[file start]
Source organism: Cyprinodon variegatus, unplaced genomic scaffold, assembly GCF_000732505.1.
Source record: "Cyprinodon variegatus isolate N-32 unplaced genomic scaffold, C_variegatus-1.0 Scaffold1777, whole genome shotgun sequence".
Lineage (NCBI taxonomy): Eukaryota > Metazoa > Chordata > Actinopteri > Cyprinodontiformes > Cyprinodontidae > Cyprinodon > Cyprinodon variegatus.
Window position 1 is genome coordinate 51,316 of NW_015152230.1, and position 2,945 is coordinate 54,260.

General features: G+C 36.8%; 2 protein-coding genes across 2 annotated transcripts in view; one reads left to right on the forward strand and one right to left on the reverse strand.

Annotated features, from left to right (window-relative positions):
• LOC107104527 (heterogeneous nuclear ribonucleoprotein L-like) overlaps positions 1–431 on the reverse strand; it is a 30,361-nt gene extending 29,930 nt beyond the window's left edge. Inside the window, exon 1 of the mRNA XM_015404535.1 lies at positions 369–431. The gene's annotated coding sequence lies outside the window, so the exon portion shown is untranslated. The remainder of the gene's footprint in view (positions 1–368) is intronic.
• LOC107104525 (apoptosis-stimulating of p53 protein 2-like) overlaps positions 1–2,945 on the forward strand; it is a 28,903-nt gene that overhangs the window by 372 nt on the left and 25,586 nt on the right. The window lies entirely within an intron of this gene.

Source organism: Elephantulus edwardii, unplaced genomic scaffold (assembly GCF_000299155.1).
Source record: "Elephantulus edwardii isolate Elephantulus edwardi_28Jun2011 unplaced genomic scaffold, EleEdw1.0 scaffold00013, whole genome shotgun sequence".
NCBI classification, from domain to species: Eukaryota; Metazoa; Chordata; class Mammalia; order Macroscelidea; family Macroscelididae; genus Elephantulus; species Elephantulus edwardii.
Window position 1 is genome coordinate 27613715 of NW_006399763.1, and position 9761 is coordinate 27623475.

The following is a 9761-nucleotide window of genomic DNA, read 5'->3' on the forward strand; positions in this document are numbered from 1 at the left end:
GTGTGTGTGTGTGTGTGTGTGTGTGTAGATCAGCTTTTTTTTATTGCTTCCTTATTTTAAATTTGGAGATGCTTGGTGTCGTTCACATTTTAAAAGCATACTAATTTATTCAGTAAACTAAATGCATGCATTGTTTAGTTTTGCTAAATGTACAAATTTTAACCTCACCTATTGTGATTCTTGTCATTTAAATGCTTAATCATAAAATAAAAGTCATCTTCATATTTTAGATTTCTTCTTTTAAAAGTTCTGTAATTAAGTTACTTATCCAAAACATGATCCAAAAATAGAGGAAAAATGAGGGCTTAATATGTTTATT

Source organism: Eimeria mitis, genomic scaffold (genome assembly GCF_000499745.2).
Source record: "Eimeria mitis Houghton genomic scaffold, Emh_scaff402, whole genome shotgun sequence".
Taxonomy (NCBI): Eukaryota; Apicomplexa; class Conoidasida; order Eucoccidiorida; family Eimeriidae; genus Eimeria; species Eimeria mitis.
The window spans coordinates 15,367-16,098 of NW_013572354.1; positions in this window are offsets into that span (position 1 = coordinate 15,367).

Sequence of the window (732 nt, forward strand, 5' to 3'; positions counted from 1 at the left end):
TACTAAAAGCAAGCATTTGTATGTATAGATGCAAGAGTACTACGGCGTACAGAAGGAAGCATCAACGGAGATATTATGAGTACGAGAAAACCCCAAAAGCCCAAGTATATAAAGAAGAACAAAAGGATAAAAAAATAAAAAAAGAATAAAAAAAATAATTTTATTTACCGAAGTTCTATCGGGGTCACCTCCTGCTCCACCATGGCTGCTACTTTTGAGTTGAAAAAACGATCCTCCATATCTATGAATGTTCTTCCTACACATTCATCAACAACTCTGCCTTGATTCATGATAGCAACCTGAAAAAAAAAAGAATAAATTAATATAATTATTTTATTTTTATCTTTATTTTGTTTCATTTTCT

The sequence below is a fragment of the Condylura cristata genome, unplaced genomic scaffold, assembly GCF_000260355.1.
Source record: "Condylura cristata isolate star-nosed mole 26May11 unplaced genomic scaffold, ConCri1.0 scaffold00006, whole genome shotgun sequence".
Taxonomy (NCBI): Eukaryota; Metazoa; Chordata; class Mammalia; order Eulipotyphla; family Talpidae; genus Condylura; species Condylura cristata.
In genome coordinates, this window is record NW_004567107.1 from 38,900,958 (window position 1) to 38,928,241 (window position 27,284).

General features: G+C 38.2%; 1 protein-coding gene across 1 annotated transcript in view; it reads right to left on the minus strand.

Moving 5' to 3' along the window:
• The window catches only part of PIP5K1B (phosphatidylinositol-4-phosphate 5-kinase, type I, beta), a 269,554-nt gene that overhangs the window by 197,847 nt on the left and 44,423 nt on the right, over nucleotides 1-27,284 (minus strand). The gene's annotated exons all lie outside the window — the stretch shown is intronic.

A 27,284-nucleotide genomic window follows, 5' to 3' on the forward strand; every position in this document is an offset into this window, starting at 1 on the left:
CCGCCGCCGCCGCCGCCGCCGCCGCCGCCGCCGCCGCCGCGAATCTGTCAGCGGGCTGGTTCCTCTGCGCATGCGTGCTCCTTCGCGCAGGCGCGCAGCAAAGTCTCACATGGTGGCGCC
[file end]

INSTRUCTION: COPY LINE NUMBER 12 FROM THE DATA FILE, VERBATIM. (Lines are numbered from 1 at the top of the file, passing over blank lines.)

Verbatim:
Window position 1 is genome coordinate 27613715 of NW_006399763.1, and position 9761 is coordinate 27623475.